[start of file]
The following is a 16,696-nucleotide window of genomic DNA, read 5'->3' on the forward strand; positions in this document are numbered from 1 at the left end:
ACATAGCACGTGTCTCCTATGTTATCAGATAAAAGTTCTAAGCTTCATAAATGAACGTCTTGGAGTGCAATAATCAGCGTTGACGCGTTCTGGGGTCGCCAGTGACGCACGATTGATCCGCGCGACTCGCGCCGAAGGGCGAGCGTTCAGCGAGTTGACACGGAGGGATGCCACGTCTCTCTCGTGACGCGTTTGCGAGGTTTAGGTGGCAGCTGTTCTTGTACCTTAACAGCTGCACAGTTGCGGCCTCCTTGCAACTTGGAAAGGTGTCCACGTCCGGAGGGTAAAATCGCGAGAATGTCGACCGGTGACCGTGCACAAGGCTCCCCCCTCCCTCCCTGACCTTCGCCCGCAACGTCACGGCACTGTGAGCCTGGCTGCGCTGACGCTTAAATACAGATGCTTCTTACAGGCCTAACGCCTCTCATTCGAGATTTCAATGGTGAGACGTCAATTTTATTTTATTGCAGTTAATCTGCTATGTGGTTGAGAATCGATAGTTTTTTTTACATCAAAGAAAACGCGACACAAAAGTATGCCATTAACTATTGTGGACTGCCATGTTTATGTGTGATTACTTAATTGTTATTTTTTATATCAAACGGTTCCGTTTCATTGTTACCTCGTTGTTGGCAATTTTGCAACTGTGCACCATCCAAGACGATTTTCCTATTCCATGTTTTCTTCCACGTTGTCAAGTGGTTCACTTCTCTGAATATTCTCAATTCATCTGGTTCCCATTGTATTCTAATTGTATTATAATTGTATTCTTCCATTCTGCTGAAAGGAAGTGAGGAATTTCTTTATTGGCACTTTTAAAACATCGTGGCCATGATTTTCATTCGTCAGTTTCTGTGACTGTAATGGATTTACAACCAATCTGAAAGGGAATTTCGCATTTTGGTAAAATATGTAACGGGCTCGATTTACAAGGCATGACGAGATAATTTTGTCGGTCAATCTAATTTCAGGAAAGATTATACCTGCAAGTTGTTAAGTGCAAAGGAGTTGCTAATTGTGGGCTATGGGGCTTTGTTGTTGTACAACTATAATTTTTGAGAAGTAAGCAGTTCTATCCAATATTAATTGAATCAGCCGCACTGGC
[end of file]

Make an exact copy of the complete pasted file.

The following is a 16,696-nucleotide window of genomic DNA, read 5'->3' on the forward strand; positions in this document are numbered from 1 at the left end:
ACATAGCACGTGTCTCCTATGTTATCAGATAAAAGTTCTAAGCTTCATAAATGAACGTCTTGGAGTGCAATAATCAGCGTTGACGCGTTCTGGGGTCGCCAGTGACGCACGATTGATCCGCGCGACTCGCGCCGAAGGGCGAGCGTTCAGCGAGTTGACACGGAGGGATGCCACGTCTCTCTCGTGACGCGTTTGCGAGGTTTAGGTGGCAGCTGTTCTTGTACCTTAACAGCTGCACAGTTGCGGCCTCCTTGCAACTTGGAAAGGTGTCCACGTCCGGAGGGTAAAATCGCGAGAATGTCGACCGGTGACCGTGCACAAGGCTCCCCCCTCCCTCCCTGACCTTCGCCCGCAACGTCACGGCACTGTGAGCCTGGCTGCGCTGACGCTTAAATACAGATGCTTCTTACAGGCCTAACGCCTCTCATTCGAGATTTCAATGGTGAGACGTCAATTTTATTTTATTGCAGTTAATCTGCTATGTGGTTGAGAATCGATAGTTTTTTTTACATCAAAGAAAACGCGACACAAAAGTATGCCATTAACTATTGTGGACTGCCATGTTTATGTGTGATTACTTAATTGTTATTTTTTATATCAAACGGTTCCGTTTCATTGTTACCTCGTTGTTGGCAATTTTGCAACTGTGCACCATCCAAGACGATTTTCCTATTCCATGTTTTCTTCCACGTTGTCAAGTGGTTCACTTCTCTGAATATTCTCAATTCATCTGGTTCCCATTGTATTCTAATTGTATTATAATTGTATTCTTCCATTCTGCTGAAAGGAAGTGAGGAATTTCTTTATTGGCACTTTTAAAACATCGTGGCCATGATTTTCATTCGTCAGTTTCTGTGACTGTAATGGATTTACAACCAATCTGAAAGGGAATTTCGCATTTTGGTAAAATATGTAACGGGCTCGATTTACAAGGCATGACGAGATAATTTTGTCGGTCAATCTAATTTCAGGAAAGATTATACCTGCAAGTTGTTAAGTGCAAAGGAGTTGCTAATTGTGGGCTATGGGGCTTTGTTGTTGTACAACTATAATTTTTGAGAAGTAAGCAGTTCTATCCAATATTAATTGAATCAGCCGCACTGGC